Editorial: As time passes, case for Deschutes footbridge becomes stronger
Dec 27, 2018
Led by the owners of riverside homes and abetted by a pair of local Republican legislators, those who oppose the construction of a pedestrian and bike bridge over the Deschutes River have, if nothing else, succeeded in generating controversy. What they’ve failed to do is translate that controversy into a bridge ban. And without that, the passage of time will work steadily in the bridge’s favor.
Crossing has been opposed by neighbors, outgoing legislators
The bridge would connect neighborhoods in southwest Bend to the “Good Dog” off-leash area and the Deschutes River Trail west of the river. The crossing has been debated hotly during multiple legislative sessions and is the topic of a report discussed during the Dec. 18 meeting of the Bend Park & Recreation District board. The report, a conflict assessment prepared by a district consultant, states the obvious: Disagreement persists, and any process to address it will take some time.
That’s fine. The trail crossing enjoyed widespread public support before neighbors and their allies mounted their opposition campaign, and the reasons for that support haven’t changed. The bridge would allow people living on the densely populated east side of the river to access federal land on the west side without taking a lengthy detour that more often than not involves driving.
Avoiding vehicle trips should be good news for people on the west side of the river, too. Congestion on Reed Market Road and Century Drive are significant already and will only get worse. Meanwhile, a person who gains access to west-side trails by using a pedestrian and bike bridge rather than a car or truck won’t compete for the small number of available trailhead parking spaces.
Controversy erupted during the 2017 legislative session when Rep. Gene Whisnant, R-Sunriver, sought to ban the bridge using a legislative maneuver called a “gut and stuff,” which involves replacing the contents of an existing bill with very different language. Whisnant acted on behalf of a handful of people who own property along the river near the proposed bridge site.
Whisnant’s gut-and-stuff maneuver enjoyed the support of Rep. Knute Buehler, R-Bend, in whose district the primary bridge opponents live. One of them is a longtime Buehler supporter and notable campaign contributor.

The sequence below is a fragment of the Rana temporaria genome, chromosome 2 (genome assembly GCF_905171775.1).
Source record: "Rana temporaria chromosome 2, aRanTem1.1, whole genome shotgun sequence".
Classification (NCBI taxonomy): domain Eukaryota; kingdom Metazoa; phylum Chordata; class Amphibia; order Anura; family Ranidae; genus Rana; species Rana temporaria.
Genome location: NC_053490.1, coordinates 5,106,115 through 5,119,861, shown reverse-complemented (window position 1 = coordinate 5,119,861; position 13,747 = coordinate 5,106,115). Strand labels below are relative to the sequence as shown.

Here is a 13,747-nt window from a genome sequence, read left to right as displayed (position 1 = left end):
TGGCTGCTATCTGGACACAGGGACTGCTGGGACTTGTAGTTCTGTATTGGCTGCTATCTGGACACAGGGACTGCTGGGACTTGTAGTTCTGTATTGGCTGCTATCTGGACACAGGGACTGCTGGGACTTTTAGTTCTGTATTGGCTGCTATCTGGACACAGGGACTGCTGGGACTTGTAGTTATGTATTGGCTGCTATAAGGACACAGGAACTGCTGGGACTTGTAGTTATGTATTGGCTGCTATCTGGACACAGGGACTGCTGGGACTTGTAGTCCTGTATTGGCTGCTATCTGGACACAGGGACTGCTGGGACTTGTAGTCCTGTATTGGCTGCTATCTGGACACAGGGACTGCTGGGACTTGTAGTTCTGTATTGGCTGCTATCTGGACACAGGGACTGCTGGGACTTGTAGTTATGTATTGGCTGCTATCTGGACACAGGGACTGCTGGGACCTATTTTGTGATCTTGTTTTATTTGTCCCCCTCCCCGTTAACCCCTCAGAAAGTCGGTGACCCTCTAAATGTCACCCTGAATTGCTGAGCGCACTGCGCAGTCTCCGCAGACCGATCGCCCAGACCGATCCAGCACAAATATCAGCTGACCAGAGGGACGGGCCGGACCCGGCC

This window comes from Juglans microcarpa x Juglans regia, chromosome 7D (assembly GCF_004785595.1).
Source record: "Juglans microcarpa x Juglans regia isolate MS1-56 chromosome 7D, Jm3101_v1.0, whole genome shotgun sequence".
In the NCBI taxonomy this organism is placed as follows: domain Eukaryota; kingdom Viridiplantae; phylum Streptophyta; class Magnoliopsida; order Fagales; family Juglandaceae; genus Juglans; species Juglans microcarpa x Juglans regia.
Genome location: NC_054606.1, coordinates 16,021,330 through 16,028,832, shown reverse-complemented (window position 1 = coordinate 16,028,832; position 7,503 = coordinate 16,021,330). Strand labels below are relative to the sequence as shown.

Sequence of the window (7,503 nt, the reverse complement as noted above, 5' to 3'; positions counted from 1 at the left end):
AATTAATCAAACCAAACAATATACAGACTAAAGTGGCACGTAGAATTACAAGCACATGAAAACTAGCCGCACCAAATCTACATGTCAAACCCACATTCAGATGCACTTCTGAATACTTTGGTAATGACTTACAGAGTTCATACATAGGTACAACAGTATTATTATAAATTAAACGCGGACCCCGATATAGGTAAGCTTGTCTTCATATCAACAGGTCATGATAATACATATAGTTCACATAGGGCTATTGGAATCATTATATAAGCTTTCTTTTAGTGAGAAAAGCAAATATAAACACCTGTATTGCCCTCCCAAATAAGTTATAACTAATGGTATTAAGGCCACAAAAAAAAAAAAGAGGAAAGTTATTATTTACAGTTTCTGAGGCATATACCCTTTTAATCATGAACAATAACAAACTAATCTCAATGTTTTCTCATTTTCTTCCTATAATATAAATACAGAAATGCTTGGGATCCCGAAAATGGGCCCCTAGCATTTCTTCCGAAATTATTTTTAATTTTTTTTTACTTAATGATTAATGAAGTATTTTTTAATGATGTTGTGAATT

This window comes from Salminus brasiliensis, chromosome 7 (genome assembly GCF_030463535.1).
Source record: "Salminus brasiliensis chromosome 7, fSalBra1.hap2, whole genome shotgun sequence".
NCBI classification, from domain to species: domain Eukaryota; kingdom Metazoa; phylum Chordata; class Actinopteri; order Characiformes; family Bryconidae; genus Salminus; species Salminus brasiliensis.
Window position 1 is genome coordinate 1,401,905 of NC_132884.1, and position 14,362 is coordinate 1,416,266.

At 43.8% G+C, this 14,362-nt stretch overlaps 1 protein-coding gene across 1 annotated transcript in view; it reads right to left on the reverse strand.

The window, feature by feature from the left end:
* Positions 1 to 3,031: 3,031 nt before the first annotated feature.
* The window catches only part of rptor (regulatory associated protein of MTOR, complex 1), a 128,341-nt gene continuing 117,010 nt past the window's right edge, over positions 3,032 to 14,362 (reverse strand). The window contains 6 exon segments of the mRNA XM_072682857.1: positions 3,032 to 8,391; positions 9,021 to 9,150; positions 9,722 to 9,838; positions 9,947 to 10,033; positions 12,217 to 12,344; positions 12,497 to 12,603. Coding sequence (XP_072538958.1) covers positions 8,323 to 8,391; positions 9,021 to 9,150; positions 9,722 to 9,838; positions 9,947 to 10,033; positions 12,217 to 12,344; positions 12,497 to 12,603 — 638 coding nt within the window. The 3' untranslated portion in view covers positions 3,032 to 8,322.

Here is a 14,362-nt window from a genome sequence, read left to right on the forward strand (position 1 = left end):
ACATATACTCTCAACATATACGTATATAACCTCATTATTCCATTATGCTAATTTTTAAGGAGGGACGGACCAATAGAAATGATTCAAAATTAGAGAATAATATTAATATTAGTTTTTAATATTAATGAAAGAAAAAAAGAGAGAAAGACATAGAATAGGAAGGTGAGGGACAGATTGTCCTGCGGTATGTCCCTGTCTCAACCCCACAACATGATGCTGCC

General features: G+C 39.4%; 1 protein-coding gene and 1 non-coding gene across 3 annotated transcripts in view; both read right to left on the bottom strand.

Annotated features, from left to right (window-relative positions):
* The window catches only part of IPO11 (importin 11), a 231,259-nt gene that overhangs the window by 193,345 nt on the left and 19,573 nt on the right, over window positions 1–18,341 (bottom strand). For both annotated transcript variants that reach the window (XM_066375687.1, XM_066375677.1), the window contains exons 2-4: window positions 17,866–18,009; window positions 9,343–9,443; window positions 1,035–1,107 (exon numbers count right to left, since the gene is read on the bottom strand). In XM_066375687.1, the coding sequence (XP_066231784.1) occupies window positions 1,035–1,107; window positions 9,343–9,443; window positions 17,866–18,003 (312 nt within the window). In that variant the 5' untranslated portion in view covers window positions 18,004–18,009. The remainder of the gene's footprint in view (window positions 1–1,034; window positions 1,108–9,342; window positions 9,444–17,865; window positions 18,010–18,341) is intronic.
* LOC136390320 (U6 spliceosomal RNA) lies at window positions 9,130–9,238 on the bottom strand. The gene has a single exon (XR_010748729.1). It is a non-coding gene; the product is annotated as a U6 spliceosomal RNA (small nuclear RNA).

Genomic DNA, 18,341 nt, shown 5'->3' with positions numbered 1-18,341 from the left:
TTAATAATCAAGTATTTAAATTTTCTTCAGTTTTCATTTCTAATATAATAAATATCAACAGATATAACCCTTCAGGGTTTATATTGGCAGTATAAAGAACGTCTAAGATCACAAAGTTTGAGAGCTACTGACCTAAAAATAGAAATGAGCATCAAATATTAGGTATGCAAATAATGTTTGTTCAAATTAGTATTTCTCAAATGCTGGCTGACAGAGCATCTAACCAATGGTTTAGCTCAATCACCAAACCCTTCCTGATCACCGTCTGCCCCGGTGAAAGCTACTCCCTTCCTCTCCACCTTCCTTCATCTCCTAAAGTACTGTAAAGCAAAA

Whisnant’s attack on the bridge failed, as did an attempt to block the bridge in 2018. Whisnant and Buehler will not be in the Legislature in 2019, and their successors, both Republicans, should work with Democrats to address the state law that has complicated the bridge-building effort.
The Oregon Scenic Waterways Act prohibits the construction of bridges, including footbridges, even at the edge of Bend’s urban growth boundary, where the park district has proposed to cross. The prohibition exists in name only, as in practice it would establish only a one-year delay in bridge construction. Problem is, the Forest Service, which owns the land on which the park district would like to build the bridge, isn’t likely to cooperate as long as state law discourages the project.
The Scenic Waterways Act, at least as it applies to this small section of the river, is a problem. This becomes clearer by the day, as development on both sides of the river near the proposed bridge site continues. On the east side, the high-end River Vale subdivision is rising just a stone’s throw from the water. And on the west side, the primary opponent of the bridge filed plans this year to build a 900-square-foot accessory building in his family’s compound within the area protected by the waterway act.
There is nothing even remotely inappropriate about any of this development, but policymakers and Bend residents should have serious reservations about state regulations that allow riverside development for wealthy
Under even the most optimistic scenarios, a footbridge crossing the Deschutes is likely to be years away. But as Bend becomes
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